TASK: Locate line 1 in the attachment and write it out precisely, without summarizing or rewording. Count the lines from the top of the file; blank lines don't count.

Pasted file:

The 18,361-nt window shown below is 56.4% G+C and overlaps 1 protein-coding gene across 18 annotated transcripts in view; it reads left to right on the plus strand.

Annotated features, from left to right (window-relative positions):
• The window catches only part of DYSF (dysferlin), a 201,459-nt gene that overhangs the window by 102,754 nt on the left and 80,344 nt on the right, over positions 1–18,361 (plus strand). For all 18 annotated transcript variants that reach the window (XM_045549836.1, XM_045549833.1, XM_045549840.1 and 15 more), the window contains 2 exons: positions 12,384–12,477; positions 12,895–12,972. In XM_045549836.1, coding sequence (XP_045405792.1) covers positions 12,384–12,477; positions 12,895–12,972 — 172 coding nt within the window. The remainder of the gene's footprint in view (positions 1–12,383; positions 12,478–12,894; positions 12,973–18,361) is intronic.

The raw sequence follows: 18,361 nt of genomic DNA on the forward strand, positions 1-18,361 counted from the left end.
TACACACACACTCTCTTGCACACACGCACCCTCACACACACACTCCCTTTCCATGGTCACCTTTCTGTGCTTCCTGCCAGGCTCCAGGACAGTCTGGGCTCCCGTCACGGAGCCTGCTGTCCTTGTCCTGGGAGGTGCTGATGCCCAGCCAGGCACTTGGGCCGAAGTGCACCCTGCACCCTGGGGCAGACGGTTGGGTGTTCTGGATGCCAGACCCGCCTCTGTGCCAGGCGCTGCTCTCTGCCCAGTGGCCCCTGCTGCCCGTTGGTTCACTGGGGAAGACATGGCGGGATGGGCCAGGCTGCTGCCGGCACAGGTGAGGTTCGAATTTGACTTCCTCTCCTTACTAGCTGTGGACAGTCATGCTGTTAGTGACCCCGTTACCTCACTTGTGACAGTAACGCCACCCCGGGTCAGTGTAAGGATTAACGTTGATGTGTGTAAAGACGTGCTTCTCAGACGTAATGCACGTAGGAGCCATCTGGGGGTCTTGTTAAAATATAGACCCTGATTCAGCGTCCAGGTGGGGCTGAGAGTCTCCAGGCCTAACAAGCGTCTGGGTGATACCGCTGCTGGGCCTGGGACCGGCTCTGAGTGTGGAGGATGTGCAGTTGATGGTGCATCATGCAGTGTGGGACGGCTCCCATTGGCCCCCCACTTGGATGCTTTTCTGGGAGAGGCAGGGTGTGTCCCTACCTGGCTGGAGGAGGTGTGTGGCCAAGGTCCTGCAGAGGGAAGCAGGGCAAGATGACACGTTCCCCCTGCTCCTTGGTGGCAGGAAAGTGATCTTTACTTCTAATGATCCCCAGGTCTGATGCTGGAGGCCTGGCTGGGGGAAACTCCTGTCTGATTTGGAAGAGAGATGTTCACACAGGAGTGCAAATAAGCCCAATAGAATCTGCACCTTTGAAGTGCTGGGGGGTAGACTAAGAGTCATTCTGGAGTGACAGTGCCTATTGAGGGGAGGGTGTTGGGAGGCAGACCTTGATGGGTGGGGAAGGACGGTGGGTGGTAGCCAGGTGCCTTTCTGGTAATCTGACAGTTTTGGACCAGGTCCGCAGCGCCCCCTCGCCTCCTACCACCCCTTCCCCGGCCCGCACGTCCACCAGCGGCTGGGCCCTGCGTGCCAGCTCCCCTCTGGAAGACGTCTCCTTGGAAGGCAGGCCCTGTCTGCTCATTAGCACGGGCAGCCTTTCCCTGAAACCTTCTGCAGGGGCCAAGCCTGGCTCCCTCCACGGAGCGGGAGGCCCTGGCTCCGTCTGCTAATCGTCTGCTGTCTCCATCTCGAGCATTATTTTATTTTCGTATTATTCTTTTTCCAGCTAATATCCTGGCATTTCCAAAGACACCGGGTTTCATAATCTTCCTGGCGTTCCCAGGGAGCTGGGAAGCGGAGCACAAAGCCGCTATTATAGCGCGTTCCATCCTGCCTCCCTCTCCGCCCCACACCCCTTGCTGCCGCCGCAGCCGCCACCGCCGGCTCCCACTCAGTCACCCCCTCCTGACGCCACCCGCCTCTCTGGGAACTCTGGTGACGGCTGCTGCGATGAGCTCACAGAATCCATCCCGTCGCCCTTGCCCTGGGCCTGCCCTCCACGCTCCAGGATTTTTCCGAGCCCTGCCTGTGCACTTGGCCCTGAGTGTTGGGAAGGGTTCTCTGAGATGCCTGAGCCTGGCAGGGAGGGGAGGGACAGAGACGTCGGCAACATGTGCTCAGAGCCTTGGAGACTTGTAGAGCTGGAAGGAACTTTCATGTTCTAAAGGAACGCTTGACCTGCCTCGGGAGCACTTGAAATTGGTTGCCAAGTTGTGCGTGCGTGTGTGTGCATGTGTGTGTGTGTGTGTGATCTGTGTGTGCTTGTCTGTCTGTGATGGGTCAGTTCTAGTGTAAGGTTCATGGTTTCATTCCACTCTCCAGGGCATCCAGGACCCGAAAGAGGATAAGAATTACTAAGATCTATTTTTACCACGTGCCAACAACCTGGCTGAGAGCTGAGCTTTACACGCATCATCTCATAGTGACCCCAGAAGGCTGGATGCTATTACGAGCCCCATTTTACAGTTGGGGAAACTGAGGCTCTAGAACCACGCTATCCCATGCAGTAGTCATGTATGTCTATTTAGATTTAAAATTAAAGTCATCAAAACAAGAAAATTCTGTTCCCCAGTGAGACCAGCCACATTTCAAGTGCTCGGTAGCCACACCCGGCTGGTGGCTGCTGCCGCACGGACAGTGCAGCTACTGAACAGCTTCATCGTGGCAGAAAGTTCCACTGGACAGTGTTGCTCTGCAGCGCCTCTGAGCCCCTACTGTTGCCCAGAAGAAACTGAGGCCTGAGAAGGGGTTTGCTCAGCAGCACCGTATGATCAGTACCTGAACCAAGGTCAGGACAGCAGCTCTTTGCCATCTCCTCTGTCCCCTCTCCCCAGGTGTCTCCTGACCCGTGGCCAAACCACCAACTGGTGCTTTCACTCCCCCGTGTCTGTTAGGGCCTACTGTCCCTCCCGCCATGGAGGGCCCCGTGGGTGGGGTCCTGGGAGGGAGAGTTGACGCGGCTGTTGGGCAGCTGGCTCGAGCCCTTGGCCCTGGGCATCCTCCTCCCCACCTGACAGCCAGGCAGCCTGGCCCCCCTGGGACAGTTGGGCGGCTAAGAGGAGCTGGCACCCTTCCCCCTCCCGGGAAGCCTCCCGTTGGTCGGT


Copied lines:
The 18,361-nt window shown below is 56.4% G+C and overlaps 1 protein-coding gene across 18 annotated transcripts in view; it reads left to right on the plus strand.